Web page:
14 Days On Clear Fluids – and Hedley’s Earl Grey Tea – Day Six – Food Review

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“Who the hell is Hedley?”

156 hours (6.5 days) without solid food.

Everyone needs one of these.  These, is the little wooden box with a sliding lid that the Hedley’s Earl Grey Ceylon tea came in.  I have no idea how I got this or what it cost since it’s been sitting in the back of the top shelf in one of the kitchen cabinets for at least two years. I must’ve been saving it for now.

This is an excellent tea warm. It has a nice medium strong flavor which reminds me of the tea found in Chinese restaurants.  Even if it has little nutritional value for a diet like this one, having something warm to sip helps to take away any lingering hunger.  Plus, the warmth helps keep an ailing body warm from the inside out.  Haven’t tried this as an iced tea since Tetley has been our iced tea choice for years.  Old habits are tough to kick.

Life is never as simple as it might be so here’s a word about Earl Grey tea.  Earl Grey tea is not a brand.  It’s not even a type of tea.  It’s a story.  Follow this link to read the Wikipedia explanation of what Earl Grey tea is.

Here’s the story briefly.  This tea is named after the second Earl Grey who was the British Prime Minister in the 1830s. You can see the complications starting, because there just can’t be one Earl Grey, we have two. And Earl isn’t even their name(s).  Earl is their title (except the second Earl was also known as Viscount Howick between 1806 and 1807 – huh? – was he hiding from bill collectors?).  The second Earl’s real first name is Charles.  But I suppose Chuck Grey tea doesn’t have the same marketing appeal as Earl Grey.

The story continues. The second Earl was given a gift of tea flavored with oil from the bergamot orange. The Earl was supposedly given the gift for helping to rescue a Chinese bureaucrat’s son from drowning in China.  Of course there’s no record of the Earl ever having visited China.  Further, the bergamot orange is grown in Italy and there’s no record of the orange being in China at the time of the gift.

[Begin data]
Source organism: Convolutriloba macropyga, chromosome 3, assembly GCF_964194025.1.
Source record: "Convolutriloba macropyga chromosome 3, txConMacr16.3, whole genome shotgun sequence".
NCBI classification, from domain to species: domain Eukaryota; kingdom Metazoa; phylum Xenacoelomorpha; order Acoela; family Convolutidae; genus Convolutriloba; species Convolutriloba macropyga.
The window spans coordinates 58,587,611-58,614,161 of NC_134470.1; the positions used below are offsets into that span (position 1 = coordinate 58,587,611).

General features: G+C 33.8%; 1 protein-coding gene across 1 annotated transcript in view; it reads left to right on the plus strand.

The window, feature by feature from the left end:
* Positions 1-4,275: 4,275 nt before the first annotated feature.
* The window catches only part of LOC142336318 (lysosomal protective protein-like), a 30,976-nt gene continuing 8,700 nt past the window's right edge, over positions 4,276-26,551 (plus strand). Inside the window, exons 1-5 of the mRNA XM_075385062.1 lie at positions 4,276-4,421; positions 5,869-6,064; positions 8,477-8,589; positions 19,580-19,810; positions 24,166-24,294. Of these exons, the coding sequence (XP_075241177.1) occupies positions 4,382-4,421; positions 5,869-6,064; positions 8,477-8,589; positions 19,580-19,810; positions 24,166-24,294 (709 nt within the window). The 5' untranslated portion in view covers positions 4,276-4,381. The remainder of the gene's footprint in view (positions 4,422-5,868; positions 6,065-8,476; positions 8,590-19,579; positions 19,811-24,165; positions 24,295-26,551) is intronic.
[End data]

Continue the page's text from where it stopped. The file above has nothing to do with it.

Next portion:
So we have two Earls, one once going by an alias, saving the life of someone in a place they never visited giving their common title and name to a gift of a tea flavored with an orange which didn’t exist in the area where the gift originated. But hey, if you don’t buy this version, there are a couple of other versions on Wiki.  In conclusion, yes, even back in the 19th century, there were marketing people devoted to making our purchases as painful as possible.

Knowing the above then, Hedley (remember Hedley?) doesn’t make Earl Grey tea.  Hedley makes a version of Earl Grey tea.  Earl Grey tea is supposed to have a hint of orange flavor from the bergamot orange according to the story.  However, there is no orange flavor or aroma I can detect in this tea.  Some internet research confirms it’s not just my possibly defective nose that’s the problem.  Other people have mixed feelings on the orange taste.  Since this orange didn’t exist in China at the time of the gift, does the absence of orange flavor mean this is the real Earl Grey tea and all the other orange flavored Earl Grey teas are fabrications of a fabrication?  Regardless, even if this may not be much of an Earl Grey tea, then for no other reason, buy this for the wooden box (which is probably discontinued by now) and enjoy the tea for what it is, not for what it’s supposed to be, if it’s supposed to be that.

I can’t let go. Two more things.  One, if the gift came from China, why is this tea from Ceylon?  Shouldn’t it come from China?  Further, a company named Hedley doesn’t seem to exist. Hedley is most likely a brand name from Tea Masters Ceylon (located in Sri Lanka – also known as Ceylon for a short time – if the second Earl can change his name, why not a country?).  And that leads us back to the first sentence, “Who the hell is Hedley?”

Things I’m missing day six, Hardee’s Sausage Egg Biscuit. Fewer calories than I thought, but it still has enough to make up for what I’m missing today.

Eight days to go.

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